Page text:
A global shift toward obesity has serious climate consequences -- study
Expanding waistlines are not just tipping scales but may also push the mercury higher around the world, according to a new study. As humanity becomes more rotund, more resources are needed to cool, nourish and transport the extra weight, a trend that can contribute to climate change by requiring the consumption of more fossil fuels and resulting in more greenhouse gas emissions.
Support for mass transit and 'green' accounting moves ahead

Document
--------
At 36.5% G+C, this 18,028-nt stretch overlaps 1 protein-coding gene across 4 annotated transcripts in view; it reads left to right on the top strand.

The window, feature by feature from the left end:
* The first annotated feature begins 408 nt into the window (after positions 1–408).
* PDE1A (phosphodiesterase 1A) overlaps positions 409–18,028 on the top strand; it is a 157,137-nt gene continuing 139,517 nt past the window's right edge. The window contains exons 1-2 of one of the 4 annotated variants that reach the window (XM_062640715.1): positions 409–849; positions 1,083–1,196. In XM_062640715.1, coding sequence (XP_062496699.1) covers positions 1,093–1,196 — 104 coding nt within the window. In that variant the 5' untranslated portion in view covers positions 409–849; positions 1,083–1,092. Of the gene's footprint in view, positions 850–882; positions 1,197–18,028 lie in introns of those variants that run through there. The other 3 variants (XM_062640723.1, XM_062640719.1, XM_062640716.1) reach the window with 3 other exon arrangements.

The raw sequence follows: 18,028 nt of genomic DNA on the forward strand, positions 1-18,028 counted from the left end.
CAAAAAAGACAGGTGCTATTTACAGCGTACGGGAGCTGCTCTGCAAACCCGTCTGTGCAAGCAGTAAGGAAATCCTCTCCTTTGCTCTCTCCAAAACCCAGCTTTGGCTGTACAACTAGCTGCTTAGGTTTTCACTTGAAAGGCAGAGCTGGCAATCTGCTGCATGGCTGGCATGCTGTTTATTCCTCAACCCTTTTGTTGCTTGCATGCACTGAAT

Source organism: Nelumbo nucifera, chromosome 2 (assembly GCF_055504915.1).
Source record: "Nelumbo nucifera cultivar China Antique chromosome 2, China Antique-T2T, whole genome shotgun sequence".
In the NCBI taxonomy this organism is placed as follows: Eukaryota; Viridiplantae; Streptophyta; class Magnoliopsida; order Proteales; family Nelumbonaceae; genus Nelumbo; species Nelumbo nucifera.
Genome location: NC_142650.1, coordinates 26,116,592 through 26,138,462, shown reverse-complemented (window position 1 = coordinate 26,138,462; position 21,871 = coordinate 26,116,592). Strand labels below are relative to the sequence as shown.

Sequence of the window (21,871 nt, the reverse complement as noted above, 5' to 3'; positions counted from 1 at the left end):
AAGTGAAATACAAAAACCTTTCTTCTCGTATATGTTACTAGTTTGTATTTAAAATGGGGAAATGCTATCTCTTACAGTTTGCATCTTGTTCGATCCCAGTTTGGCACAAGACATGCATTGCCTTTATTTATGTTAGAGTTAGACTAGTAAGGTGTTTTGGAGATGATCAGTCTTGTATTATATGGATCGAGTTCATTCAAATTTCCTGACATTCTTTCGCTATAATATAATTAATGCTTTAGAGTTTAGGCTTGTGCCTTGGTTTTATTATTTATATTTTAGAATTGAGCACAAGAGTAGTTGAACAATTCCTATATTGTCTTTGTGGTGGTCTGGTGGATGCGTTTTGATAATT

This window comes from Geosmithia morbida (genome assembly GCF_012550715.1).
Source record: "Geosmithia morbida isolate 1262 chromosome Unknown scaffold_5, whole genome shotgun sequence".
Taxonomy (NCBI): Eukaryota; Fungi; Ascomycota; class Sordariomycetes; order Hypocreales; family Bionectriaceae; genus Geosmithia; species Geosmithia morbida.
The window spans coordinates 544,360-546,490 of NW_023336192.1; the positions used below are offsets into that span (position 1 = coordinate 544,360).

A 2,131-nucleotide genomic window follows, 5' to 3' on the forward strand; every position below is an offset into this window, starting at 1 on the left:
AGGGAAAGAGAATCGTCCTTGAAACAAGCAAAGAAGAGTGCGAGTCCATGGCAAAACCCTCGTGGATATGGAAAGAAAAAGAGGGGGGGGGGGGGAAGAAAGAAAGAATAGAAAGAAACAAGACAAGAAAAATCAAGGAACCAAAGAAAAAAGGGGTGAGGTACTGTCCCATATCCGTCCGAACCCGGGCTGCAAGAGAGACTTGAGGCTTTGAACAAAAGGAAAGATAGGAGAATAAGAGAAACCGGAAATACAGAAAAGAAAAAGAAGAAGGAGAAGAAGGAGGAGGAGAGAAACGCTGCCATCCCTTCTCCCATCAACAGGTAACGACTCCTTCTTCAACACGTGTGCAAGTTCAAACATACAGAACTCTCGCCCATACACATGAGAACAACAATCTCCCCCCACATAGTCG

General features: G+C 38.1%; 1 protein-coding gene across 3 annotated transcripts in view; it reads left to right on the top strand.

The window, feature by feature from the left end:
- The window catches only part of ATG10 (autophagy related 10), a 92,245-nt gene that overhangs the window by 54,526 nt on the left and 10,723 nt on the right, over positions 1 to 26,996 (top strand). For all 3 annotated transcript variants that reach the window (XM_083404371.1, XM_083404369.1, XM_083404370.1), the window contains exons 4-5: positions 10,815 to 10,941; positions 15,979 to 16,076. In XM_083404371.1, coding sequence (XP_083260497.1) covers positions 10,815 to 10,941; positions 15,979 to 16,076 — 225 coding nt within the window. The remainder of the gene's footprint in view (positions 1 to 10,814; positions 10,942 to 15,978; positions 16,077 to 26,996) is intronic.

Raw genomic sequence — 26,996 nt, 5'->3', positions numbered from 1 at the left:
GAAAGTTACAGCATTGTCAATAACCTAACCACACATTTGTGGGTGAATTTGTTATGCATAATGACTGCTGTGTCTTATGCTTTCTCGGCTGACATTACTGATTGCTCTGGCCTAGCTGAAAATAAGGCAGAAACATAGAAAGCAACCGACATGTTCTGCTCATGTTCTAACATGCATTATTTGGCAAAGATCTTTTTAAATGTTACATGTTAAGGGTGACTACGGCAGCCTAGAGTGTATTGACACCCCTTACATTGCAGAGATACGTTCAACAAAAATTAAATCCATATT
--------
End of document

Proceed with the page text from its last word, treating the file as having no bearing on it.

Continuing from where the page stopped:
Bank executives, investors, companies like Wal-Mart and Woolworths, and 57 countries yesterday pledged to measure their levels of wealth by the health of their natural resources. In an agreement spearheaded by the World Bank at the U.N. Conference on Sustainable Development in Rio de Janeiro, the countries and 86 private companies agreed to employ a "green" accounting system that values natural assets like clean air, water, forests and ecosystems along with traditional measures like gross domestic product.